LOS ANGELES (CBSLA) – For the second consecutive year, the USC Board of Trustees approved a 3.5 percent increase in undergraduate tuition, the university announced Monday.
The increase for the 2019-20 academic year brings undergraduate tuition to a total of $57,256.
“The value of a USC degree keeps getting stronger,” Provost Michael W. Quick said in a statement. “By keeping tuition increases low and boosting financial assistance, we are providing a world-class education to a diverse and talented student body who will go on to be the next generation of leaders. We are proud of the education and the opportunities we provide to our students, and that will continue.”
Over the past six years, the increase in the average net price of a USC education, adjusted for inflation, was 3 percent.
Over the past week, USC has been rocked by a college admissions scandal that allegedly involved USC student Olivia Jade Giannulli, the daughter of actress Lori Loughlin.
The “Full House” actress and her husband, Mossimo Giannulli, are accused of paying $500,000 in order for their two daughters to be designated as recruits to the USC crew team – despite the fact that neither of them ever participated in crew, an indictment claims.
The entire operation was masterminded by William Singer of Newport Beach, according to authorities. Loughlin and fellow actress Felicity Huffman were among about 50 people indicted in the widespread and sophisticated bribery scheme. The racketeering conspiracy case includes 33 parents, as well nine coaches from universities that include USC, UCLA, Yale, Stanford and Georgetown.
Last week, two Stanford students filed a lawsuit against USC and other universities, claiming their degrees had been devalued by the scandal. In the lawsuit, Erica Olsen and Kalea Woods say that despite their stellar test scores, athletic skills and accolades, they did not get a fair chance at admission to Yale or USC, and their Stanford degrees will now be questioned due to the university’s inclusion in the scandal.
USC holds one of the largest financial aid programs in the country, with more than $350 million awarded last year from all USC sources. Since 2008, USC student financial aid has increased 79 percent, far outpacing tuition increases.
Two out of three USC students receive some form of financial assistance.
Applicants’ ability to pay is not considered during the admissions process at USC. The university said this allows USC to attract top students from all backgrounds: 26 percent of undergraduates are from underrepresented minority groups and 21 percent of undergraduates receive Pell Grants, according to USC.
Among freshmen, 14 percent are the first in their families to attend college.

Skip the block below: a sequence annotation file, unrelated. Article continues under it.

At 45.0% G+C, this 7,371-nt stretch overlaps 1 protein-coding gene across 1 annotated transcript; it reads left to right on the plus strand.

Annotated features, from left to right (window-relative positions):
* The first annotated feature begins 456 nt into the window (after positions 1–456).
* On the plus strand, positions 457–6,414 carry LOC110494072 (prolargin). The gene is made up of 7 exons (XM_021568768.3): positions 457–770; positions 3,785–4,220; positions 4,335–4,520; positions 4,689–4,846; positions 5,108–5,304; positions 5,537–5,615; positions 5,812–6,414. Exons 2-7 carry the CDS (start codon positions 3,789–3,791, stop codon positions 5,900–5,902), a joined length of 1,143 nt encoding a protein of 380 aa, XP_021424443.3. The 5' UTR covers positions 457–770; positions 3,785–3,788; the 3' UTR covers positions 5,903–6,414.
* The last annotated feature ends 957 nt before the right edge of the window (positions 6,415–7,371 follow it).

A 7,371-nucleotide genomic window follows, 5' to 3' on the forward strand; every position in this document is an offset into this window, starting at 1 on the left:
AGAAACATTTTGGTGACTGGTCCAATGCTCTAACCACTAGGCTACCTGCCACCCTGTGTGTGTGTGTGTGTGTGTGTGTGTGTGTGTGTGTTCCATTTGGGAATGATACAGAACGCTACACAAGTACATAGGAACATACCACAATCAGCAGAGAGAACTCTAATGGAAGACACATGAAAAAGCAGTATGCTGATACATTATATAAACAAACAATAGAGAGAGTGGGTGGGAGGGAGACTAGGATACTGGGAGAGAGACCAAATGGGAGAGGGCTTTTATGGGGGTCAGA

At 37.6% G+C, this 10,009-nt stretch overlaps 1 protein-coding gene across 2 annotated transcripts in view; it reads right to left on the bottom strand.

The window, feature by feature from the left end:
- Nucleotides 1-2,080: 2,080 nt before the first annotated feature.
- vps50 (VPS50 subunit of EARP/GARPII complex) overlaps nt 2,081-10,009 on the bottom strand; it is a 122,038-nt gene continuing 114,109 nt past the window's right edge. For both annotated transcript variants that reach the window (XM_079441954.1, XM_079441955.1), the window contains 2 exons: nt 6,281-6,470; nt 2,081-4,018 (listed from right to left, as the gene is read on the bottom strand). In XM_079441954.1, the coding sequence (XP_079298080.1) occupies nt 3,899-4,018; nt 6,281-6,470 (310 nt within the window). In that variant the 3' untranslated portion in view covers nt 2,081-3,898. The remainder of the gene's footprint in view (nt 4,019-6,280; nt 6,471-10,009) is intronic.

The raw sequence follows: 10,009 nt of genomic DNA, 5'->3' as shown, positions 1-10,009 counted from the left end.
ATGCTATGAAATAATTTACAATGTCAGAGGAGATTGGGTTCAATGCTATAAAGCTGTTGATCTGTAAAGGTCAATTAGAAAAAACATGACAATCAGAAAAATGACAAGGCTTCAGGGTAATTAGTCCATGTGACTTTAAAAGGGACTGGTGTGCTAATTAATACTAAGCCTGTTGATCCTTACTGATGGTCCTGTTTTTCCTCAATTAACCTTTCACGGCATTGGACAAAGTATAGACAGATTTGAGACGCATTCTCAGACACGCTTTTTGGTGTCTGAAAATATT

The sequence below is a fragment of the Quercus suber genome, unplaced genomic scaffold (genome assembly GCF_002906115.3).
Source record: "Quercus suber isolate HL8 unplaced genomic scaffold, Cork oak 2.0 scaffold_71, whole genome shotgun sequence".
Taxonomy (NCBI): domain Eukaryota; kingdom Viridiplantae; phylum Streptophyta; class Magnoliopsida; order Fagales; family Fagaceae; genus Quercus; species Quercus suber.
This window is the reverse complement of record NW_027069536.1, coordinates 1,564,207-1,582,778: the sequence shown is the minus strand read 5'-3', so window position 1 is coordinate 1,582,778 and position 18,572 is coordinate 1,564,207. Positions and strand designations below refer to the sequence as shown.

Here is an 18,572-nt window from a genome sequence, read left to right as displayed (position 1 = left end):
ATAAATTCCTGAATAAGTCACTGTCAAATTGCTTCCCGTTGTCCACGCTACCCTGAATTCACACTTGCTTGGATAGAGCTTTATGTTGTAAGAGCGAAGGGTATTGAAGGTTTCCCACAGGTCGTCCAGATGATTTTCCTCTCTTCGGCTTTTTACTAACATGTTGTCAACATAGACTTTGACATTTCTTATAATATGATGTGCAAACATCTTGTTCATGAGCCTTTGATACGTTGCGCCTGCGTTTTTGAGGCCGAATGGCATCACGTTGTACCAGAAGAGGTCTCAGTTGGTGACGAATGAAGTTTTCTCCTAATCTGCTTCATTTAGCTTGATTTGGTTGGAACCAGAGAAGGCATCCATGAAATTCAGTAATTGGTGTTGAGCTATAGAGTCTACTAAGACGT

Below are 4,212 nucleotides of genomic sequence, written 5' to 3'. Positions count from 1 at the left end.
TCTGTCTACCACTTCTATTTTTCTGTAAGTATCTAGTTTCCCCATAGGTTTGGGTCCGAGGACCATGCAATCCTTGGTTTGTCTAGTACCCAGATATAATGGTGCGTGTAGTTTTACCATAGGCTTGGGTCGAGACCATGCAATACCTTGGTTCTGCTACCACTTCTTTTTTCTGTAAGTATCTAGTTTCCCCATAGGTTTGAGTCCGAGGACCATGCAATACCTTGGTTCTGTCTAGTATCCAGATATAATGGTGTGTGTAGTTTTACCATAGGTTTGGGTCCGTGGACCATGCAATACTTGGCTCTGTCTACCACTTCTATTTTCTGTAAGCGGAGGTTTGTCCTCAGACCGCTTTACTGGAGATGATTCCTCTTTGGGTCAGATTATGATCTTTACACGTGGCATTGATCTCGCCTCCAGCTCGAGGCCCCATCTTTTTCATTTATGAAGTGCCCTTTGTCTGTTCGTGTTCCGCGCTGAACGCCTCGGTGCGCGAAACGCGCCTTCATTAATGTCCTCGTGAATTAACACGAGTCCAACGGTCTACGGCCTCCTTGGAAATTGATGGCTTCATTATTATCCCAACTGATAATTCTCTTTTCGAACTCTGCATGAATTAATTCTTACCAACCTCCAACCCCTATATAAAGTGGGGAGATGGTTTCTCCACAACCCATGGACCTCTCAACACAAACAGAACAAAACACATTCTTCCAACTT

Seeking Arrangement, a sugar daddy dating website, recently ranked USC as one of the fastest-growing sugar baby schools in the country.
Some college students use the sites to find men to pay their way until graduation.
The six-year graduation rate for USC students is 92 percent. In comparison, the graduation rate for four-year universities is 60 percent nationwide, and the rate for private, nonprofit institutions is 66 percent, the university said.
USC said its students leave college with lower-than-average student debt. USC students accumulate about $22,000 in debt during their tenure at USC as compared to the national average of nearly $32,600 for private colleges, according to the university.
Even with the current increase, tuition revenue still does not cover the full cost of undergraduate education. Undergraduate tuition and fees cover only 76 percent of total instructional costs, officials said. The cost to students who receive financial aid averages 56 percent of the total cost of undergraduate education.
U.S. News & World Report ranks USC among the top 40 Best Value Schools in the country.
The university is rated third in the nation for economic diversity by U.S. News.
However, the school has been rocked by a number of recent scandals, including a medical school dean accused of smoking methamphetamine with a woman who overdosed, reports that the school ignored complaints of widespread sexual misconduct by the longtime campus gynecologist, and most recently, a nationwide bribery and admissions scandal.
(© Copyright 2019 CBS Broadcasting Inc. All Rights Reserved. City News Service contributed to this report.)
(A previous version of this article incorrectly stated the total charges for tuition.)